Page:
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Cisco: We warned months ago our sales would be a bit glum, we did not disappoint, and don't expect changes soon. PS: We axed Cisco Live Oz

The aristocrats! The aristocrats!

As feared, Cisco saw its sales slip slightly from last quarter as customers held off on buying new network and comms gear.

For the second quarter of Switchzilla's fiscal 2020, which ended January 25:

  • Revenues of $12bn were down four per cent from $12.4bn in Q2 2019. The returns were in line with the dip Cisco had forecast, and slightly better than the $11.98bn analysts had predicted.
  • Net income of $2.9bn marked a two per cent increase over the year-ago quarter as Switchzilla still managed to eke out a profit.
  • Non-GAAP earnings per share of $0.77 edged out analyst predictions of $0.76 per share.
  • Infrastructure platforms revenues were $6.5bn, down eight per cent from the year-ago quarter.
  • Applications revenue was $1.35bn, also down eight per cent.
  • Security was the lone winner this quarter, as revenues of $748m were a nine per cent improvement from Q2 FY2019.
  • Revenues in the Americas were down five per cent, while EMEA was down three per cent and APJC revenue fell by one per cent.

The outlook for Cisco's third quarter is similarly steady-as-she-hopefully-goes, as Switchzilla predicts revenues will be down between 1.5 and 3.5 per cent from last year. Nevertheless, CEO Chuck Robbins put on a brave face and told Wall St analysts on a conference call customers would be back any day now.

"The good news is, once this economic uncertainty passes we expect to see spending recover," Robbins predicted. "I firmly believe we have a tremendous opportunity ahead of us."

Cisco Live called off due to health fears

Unfortunately for Cisco, there will not be a Pacific region conference to look forward to this year, as the networking giant has had to cancel its Cisco Live Melbourne event, scheduled for March 3-6.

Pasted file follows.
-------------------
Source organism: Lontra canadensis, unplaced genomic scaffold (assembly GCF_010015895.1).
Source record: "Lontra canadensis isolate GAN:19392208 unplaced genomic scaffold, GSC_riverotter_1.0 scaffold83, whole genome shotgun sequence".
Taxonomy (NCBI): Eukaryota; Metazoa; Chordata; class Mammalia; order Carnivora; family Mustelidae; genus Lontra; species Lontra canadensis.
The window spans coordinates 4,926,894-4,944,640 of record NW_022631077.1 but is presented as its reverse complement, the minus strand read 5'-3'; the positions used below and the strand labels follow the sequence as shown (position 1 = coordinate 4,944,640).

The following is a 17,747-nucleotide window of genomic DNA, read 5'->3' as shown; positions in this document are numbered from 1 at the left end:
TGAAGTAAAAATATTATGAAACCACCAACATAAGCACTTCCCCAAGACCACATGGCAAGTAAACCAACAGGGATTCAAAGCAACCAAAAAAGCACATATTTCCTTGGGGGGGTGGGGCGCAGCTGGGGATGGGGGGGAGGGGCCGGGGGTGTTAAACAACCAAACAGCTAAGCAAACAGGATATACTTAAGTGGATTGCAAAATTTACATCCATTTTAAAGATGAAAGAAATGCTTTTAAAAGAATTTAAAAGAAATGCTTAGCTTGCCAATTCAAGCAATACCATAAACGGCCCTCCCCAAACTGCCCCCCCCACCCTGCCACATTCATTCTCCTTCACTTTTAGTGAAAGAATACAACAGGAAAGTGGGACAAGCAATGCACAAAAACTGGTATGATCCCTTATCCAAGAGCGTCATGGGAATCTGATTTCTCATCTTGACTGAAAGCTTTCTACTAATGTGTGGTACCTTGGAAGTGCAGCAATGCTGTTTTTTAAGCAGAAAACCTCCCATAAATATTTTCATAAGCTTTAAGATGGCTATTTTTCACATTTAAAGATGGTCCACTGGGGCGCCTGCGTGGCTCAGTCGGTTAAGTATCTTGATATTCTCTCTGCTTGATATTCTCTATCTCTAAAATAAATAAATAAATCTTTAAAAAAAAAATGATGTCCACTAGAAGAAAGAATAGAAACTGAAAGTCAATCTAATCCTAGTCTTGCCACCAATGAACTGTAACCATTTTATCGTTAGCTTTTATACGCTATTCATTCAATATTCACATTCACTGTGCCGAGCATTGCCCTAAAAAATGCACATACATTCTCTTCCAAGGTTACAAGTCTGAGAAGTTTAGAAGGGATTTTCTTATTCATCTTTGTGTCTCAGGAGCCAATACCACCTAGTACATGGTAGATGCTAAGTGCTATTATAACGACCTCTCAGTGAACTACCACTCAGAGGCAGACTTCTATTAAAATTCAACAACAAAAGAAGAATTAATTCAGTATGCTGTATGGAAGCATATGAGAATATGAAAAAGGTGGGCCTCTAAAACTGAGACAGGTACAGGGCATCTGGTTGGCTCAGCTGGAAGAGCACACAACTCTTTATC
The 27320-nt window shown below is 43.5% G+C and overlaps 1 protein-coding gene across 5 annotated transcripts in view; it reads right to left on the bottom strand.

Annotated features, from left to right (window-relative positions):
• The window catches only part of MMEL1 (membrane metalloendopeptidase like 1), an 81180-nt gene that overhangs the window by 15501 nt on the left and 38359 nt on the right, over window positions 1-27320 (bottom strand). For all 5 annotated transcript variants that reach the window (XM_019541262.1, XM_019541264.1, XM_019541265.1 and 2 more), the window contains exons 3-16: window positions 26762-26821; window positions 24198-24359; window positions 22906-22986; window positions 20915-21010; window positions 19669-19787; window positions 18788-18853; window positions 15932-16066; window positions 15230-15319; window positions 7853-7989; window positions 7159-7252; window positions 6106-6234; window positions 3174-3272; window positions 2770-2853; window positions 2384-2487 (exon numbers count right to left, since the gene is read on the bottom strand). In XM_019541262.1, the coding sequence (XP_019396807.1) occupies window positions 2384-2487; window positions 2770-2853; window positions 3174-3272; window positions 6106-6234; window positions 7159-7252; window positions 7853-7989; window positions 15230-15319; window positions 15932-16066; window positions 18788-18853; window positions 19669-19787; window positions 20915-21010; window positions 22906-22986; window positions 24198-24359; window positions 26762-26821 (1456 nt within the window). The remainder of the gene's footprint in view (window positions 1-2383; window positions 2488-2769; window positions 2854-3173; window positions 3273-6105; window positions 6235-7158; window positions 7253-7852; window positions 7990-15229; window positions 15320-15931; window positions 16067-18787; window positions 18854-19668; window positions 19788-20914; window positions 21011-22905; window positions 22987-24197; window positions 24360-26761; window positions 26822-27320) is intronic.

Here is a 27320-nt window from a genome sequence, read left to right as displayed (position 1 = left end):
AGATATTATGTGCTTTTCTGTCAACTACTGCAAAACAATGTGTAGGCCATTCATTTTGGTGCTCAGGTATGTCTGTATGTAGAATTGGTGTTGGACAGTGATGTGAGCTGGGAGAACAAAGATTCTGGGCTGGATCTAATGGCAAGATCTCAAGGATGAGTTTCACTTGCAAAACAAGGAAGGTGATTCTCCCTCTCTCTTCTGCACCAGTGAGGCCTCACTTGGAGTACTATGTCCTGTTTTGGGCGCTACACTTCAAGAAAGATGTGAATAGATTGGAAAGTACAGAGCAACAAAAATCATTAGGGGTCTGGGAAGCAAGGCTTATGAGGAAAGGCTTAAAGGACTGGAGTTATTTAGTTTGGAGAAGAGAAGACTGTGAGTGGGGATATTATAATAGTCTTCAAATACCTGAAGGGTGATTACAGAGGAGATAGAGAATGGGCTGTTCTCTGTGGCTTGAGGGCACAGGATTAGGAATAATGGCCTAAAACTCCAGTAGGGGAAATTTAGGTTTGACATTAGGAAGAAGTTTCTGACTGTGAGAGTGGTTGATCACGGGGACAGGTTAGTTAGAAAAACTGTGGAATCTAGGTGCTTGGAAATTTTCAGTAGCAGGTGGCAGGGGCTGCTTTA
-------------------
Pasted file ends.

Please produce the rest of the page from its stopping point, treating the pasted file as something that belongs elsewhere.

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Though the conference itself was to be held in Australia, the number of potential attendees from China and Southeast Asia meant the event would draw heavily from areas hit by the deadly novel coronavirus outbreak. As such, it's probably a good idea to keep folks apart and prevent the bio-nasty's spread.

"This was a very difficult decision and not one that we took lightly. Cisco Live Melbourne is an incredibly important event for us as it provides a valuable opportunity for our executives to spend time with you and share details about our strategy, technologies and innovation, as well as the impact we are having on the communities we operate in," Cisco told attendees.

"However, our number one priority is ensuring the safety of all attendees and we strongly believe this is the right decision given the current circumstances."

Cisco Live is the second tech conference to be cancelled this week, just hours after it was announced the mobile industry mega-fest MWC Barcelona would not be taking place this year.

Cisco shares were down more than four per cent in after-hours trading to below $47.80 a piece. ®

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